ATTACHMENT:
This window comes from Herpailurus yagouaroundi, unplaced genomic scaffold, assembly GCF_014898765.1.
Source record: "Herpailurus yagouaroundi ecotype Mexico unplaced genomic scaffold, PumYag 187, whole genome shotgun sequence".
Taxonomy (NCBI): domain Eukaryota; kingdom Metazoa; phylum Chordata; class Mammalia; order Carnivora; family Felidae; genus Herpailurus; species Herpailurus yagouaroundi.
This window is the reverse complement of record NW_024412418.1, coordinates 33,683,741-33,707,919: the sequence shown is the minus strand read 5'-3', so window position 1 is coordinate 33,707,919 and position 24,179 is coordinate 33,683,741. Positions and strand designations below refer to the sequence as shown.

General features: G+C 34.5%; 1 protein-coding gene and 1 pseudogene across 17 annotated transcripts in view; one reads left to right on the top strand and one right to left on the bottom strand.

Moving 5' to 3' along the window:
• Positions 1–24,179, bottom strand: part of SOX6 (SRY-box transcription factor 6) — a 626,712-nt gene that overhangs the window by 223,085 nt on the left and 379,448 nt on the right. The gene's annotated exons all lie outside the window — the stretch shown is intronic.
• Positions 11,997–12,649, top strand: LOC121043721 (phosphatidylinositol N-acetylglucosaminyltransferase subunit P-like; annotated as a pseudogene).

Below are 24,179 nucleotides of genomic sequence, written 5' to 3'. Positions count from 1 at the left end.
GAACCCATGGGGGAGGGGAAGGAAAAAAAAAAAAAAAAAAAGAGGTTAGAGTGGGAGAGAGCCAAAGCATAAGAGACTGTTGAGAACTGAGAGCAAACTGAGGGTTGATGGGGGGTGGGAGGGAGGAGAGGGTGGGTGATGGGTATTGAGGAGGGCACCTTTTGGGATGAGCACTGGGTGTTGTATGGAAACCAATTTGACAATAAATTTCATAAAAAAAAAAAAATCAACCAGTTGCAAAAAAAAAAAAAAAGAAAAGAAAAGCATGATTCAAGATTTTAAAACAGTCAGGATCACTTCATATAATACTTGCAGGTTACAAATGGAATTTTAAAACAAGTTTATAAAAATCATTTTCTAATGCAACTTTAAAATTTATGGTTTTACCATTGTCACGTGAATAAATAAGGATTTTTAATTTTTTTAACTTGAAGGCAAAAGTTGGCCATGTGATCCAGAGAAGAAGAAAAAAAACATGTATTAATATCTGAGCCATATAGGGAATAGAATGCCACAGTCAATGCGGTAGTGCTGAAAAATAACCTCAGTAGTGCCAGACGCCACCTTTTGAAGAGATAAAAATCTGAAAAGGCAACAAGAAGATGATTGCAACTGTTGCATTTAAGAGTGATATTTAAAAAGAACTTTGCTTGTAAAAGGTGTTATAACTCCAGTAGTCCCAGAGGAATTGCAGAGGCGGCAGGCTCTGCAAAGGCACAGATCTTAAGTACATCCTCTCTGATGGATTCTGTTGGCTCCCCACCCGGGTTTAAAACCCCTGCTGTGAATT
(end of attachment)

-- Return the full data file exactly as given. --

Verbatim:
This window comes from Herpailurus yagouaroundi, unplaced genomic scaffold, assembly GCF_014898765.1.
Source record: "Herpailurus yagouaroundi ecotype Mexico unplaced genomic scaffold, PumYag 187, whole genome shotgun sequence".
Taxonomy (NCBI): domain Eukaryota; kingdom Metazoa; phylum Chordata; class Mammalia; order Carnivora; family Felidae; genus Herpailurus; species Herpailurus yagouaroundi.
This window is the reverse complement of record NW_024412418.1, coordinates 33,683,741-33,707,919: the sequence shown is the minus strand read 5'-3', so window position 1 is coordinate 33,707,919 and position 24,179 is coordinate 33,683,741. Positions and strand designations below refer to the sequence as shown.

General features: G+C 34.5%; 1 protein-coding gene and 1 pseudogene across 17 annotated transcripts in view; one reads left to right on the top strand and one right to left on the bottom strand.

Moving 5' to 3' along the window:
• Positions 1–24,179, bottom strand: part of SOX6 (SRY-box transcription factor 6) — a 626,712-nt gene that overhangs the window by 223,085 nt on the left and 379,448 nt on the right. The gene's annotated exons all lie outside the window — the stretch shown is intronic.
• Positions 11,997–12,649, top strand: LOC121043721 (phosphatidylinositol N-acetylglucosaminyltransferase subunit P-like; annotated as a pseudogene).

Below are 24,179 nucleotides of genomic sequence, written 5' to 3'. Positions count from 1 at the left end.
GAACCCATGGGGGAGGGGAAGGAAAAAAAAAAAAAAAAAAAGAGGTTAGAGTGGGAGAGAGCCAAAGCATAAGAGACTGTTGAGAACTGAGAGCAAACTGAGGGTTGATGGGGGGTGGGAGGGAGGAGAGGGTGGGTGATGGGTATTGAGGAGGGCACCTTTTGGGATGAGCACTGGGTGTTGTATGGAAACCAATTTGACAATAAATTTCATAAAAAAAAAAAAATCAACCAGTTGCAAAAAAAAAAAAAAAGAAAAGAAAAGCATGATTCAAGATTTTAAAACAGTCAGGATCACTTCATATAATACTTGCAGGTTACAAATGGAATTTTAAAACAAGTTTATAAAAATCATTTTCTAATGCAACTTTAAAATTTATGGTTTTACCATTGTCACGTGAATAAATAAGGATTTTTAATTTTTTTAACTTGAAGGCAAAAGTTGGCCATGTGATCCAGAGAAGAAGAAAAAAAACATGTATTAATATCTGAGCCATATAGGGAATAGAATGCCACAGTCAATGCGGTAGTGCTGAAAAATAACCTCAGTAGTGCCAGACGCCACCTTTTGAAGAGATAAAAATCTGAAAAGGCAACAAGAAGATGATTGCAACTGTTGCATTTAAGAGTGATATTTAAAAAGAACTTTGCTTGTAAAAGGTGTTATAACTCCAGTAGTCCCAGAGGAATTGCAGAGGCGGCAGGCTCTGCAAAGGCACAGATCTTAAGTACATCCTCTCTGATGGATTCTGTTGGCTCCCCACCCGGGTTTAAAACCCCTGCTGTGAATT